Codon Constraints on Closed 2D Shapes,
MASSACHUSETTS INST OF TECH CAMBRIDGE ARTIFICIAL INTELLIGENCE LAB
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Codons are simple primitives for describing plane curves. They thus are primarily image-based descriptors. Yet they have the power to capture important information about the 3D world, such as making part boundaries explicit. The codon description is highly redundant useful for error-correction. This redundancy can be viewed as a constraint on the number of possible codon strings. For smooth closed strings that represent the bounding contour silhouette of many smooth 3D objects, the constraints are so strong that sequences containing 6 elements yield only 33 generic shapes as compared with a possible number of 15,625 combinations. An important task for object recognition is the description of the shape of a bounding contour such as a sihouette that outlines as object. Although recognition need require only partial segments of such contours, the internal canoncial description, against which the image contour is compared, is very likely a closed ring. Our concept of most objects should lead us to expect such a closed contour. The description of closed, 2D contours thus is an important ingredient of a system for object recognition. First the author present such a scheme, described in more detail elsewhere and then show how the scheme leads to a hierarchical taxonomy of closed, 2D shapes. Additional keywords Image understanding Shape representation Applied mathematics Artificial intelligence.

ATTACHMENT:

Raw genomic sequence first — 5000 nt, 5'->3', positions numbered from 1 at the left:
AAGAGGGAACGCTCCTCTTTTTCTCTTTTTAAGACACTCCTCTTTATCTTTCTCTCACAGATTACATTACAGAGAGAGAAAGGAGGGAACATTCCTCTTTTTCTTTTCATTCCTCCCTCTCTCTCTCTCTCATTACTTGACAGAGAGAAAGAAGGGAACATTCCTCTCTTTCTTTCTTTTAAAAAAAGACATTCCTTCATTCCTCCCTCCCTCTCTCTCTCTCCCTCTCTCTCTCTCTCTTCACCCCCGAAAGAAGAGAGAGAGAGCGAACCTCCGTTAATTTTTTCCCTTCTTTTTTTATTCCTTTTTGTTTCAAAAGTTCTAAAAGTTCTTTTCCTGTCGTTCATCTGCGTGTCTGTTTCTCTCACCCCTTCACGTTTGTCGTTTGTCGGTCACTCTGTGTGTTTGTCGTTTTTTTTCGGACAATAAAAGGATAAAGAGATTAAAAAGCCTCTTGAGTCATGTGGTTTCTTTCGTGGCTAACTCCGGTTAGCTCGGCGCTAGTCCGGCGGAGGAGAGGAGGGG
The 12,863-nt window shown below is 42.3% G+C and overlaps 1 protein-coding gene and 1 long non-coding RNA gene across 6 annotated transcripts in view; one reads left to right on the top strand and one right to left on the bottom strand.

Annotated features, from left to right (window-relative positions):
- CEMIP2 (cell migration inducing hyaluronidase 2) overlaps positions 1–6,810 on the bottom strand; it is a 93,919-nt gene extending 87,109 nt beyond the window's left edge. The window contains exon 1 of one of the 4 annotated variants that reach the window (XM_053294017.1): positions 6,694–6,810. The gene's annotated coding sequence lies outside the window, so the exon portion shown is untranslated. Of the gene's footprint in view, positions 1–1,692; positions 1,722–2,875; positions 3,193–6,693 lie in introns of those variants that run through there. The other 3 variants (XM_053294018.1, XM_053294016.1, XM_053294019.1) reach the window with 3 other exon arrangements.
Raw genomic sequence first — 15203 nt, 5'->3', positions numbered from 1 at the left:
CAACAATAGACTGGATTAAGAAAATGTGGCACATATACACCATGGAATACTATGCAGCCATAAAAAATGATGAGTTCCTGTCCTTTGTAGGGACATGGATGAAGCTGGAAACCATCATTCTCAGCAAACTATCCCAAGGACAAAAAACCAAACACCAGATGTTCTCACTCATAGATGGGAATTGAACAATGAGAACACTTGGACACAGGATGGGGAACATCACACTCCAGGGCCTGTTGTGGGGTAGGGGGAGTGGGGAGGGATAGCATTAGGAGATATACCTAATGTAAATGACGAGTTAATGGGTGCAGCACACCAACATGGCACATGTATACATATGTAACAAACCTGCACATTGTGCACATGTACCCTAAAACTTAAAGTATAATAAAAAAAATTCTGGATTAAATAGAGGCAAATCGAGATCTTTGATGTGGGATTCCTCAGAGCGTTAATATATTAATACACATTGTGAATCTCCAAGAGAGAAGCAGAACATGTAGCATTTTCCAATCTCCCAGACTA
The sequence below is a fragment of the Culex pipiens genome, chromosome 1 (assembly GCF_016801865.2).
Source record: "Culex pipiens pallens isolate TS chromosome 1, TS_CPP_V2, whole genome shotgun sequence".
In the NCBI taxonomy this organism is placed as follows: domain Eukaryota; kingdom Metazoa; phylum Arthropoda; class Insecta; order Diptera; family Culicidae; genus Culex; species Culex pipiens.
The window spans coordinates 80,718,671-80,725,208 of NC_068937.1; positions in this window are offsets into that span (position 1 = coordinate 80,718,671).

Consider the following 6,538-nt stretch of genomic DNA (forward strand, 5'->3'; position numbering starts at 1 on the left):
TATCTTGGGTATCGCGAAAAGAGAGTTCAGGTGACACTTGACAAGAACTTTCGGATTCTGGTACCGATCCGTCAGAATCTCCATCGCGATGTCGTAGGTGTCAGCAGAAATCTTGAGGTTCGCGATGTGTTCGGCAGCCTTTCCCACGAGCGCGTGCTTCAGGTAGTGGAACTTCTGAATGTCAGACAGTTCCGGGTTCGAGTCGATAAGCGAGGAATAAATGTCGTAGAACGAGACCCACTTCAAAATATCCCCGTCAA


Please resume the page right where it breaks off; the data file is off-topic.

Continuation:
- Theoretical Mathematics